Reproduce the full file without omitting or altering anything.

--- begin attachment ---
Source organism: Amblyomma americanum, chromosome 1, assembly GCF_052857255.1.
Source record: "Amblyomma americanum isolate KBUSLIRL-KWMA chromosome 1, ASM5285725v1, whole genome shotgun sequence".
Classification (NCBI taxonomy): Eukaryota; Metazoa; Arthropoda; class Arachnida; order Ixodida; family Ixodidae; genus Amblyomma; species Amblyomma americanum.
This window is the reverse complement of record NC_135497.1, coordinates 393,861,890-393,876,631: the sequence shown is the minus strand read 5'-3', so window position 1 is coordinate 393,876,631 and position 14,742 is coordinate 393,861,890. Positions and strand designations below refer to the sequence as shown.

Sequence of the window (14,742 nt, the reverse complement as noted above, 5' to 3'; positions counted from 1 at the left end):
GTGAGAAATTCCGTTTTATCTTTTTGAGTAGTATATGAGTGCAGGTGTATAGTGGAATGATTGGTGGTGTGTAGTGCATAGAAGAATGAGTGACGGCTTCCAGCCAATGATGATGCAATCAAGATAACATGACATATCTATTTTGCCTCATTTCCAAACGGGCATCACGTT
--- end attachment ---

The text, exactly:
Source organism: Amblyomma americanum, chromosome 1, assembly GCF_052857255.1.
Source record: "Amblyomma americanum isolate KBUSLIRL-KWMA chromosome 1, ASM5285725v1, whole genome shotgun sequence".
Classification (NCBI taxonomy): Eukaryota; Metazoa; Arthropoda; class Arachnida; order Ixodida; family Ixodidae; genus Amblyomma; species Amblyomma americanum.
This window is the reverse complement of record NC_135497.1, coordinates 393,861,890-393,876,631: the sequence shown is the minus strand read 5'-3', so window position 1 is coordinate 393,876,631 and position 14,742 is coordinate 393,861,890. Positions and strand designations below refer to the sequence as shown.

Sequence of the window (14,742 nt, the reverse complement as noted above, 5' to 3'; positions counted from 1 at the left end):
GTGAGAAATTCCGTTTTATCTTTTTGAGTAGTATATGAGTGCAGGTGTATAGTGGAATGATTGGTGGTGTGTAGTGCATAGAAGAATGAGTGACGGCTTCCAGCCAATGATGATGCAATCAAGATAACATGACATATCTATTTTGCCTCATTTCCAAACGGGCATCACGTT